SINGAPORE – Jobs for Singaporeans will be lost and socio-political problems could flare up if the country does not control the number of foreign workers, said Senior Minister of State for Trade and Industry Chee Hong Tat.
Mr Chee told Parliament on Tuesday (Feb 26) that such problems have occurred in other countries, which is why the Government reduced the foreign worker quotas for the service sector despite its impact on some companies.
His response came after several MPs questioned the decision to lower the Dependency Ratio Ceiling, a quota setting the maximum number of foreign workers a firm can hire for every full-time local worker it employs, in 2020 and 2021 for the service industry.
They warned that the move would raise costs for several firms already struggling with a labour crunch, particularly those in the areas of accommodation, information and communications, food services, retail and professional services.
Mr Chee said: “We knew it would be painful for the affected companies, and we agonised over this difficult decision during our many rounds of inter-ministry discussions.”
Ultimately, the Government decided that it was better to make a move now to control the overall number of foreign workers before the problem gets out of hand.
He said the Government was aware of labour constraints in the service sector and how some firms have begun investing in productivity improvements, working closely with government agencies and industry associations.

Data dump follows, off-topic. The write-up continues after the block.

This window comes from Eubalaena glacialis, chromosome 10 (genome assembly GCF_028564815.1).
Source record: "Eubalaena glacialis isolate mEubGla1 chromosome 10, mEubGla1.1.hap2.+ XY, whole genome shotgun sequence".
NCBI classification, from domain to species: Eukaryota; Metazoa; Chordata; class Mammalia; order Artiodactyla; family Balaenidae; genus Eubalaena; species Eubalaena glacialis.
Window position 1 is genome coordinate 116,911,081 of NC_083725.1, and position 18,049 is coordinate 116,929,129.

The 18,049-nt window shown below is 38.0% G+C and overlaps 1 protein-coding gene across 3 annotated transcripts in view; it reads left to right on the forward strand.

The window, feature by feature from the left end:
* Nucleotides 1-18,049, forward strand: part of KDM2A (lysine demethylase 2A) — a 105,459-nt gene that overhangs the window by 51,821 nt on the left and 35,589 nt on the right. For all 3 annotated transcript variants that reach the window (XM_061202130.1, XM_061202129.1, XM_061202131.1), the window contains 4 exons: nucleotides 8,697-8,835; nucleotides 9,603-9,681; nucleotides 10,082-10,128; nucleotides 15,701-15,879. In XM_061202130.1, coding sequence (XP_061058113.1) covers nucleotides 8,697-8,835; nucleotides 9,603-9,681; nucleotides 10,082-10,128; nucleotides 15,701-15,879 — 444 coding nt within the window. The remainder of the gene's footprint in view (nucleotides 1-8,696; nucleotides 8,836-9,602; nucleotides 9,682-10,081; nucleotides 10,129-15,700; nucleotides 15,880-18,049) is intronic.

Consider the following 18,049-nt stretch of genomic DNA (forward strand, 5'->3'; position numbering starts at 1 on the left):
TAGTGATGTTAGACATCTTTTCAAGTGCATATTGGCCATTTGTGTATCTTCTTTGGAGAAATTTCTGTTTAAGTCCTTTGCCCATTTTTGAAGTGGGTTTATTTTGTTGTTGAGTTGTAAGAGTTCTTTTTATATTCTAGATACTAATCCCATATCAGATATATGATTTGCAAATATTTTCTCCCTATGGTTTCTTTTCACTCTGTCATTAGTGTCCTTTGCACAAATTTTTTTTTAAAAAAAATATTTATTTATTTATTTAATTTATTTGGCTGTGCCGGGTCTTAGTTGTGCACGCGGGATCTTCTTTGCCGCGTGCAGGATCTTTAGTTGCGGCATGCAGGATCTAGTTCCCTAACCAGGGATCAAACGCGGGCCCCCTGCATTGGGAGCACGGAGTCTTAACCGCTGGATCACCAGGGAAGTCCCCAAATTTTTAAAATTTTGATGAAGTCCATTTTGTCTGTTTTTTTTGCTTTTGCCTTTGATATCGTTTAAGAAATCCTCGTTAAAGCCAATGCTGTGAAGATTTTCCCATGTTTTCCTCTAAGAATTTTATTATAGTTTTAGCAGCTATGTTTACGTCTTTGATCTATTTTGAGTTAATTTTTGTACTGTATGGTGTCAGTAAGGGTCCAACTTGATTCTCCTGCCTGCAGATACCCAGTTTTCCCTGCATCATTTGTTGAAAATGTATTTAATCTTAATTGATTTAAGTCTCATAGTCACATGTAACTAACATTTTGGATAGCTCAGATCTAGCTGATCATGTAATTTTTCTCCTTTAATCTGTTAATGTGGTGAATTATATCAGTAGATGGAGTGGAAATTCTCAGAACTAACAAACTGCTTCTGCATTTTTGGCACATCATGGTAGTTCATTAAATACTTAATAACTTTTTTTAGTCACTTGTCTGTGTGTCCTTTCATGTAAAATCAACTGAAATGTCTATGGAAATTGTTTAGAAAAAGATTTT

“The hard work is starting to bear fruit and we need to keep it up,” added Mr Chee, noting how productivity has been steadily rising across sectors.
It rose 4.4 per cent for the accommodation segment in each year from 2013 to 2018, 3.2 per cent for retail trade and 1.4 per cent for food services. Total manpower in the accommodation sector fell by 1 per cent in that period while total room stock went up 4 per cent.
While technology cannot fully take over human roles, companies need to understand how it can improve products, reduce costs and raise service quality, said Mr Chee, adding that taking no action would mean firms being overtaken by their competitors.
The Government will increase its support to help businesses transform, and has worked with industry associations for this purpose.
For example, the Productivity Solutions Grant will be enhanced to subsidise up to 70 per cent of out-of-pocket training expenses of eligible companies, up to $10,000. Firms can also access up to 70 per cent of government funding for enterprise transformation projects through an extended Enterprise Development Grant.
The Ministry of Trade and Industry’s Pro-Enterprise Panel has been working with industry associations and companies to review regulations and look for ways to reduce licensing costs, Mr Chee noted.
Change can be a daunting and difficult challenge for businesses, he added, but there is support if companies are willing to take that step. “Government agencies and industry associations will walk this journey together with you – this is our commitment to our companies.
“If you want to transform and you are willing to put in effort to do so, we will help you,” he said.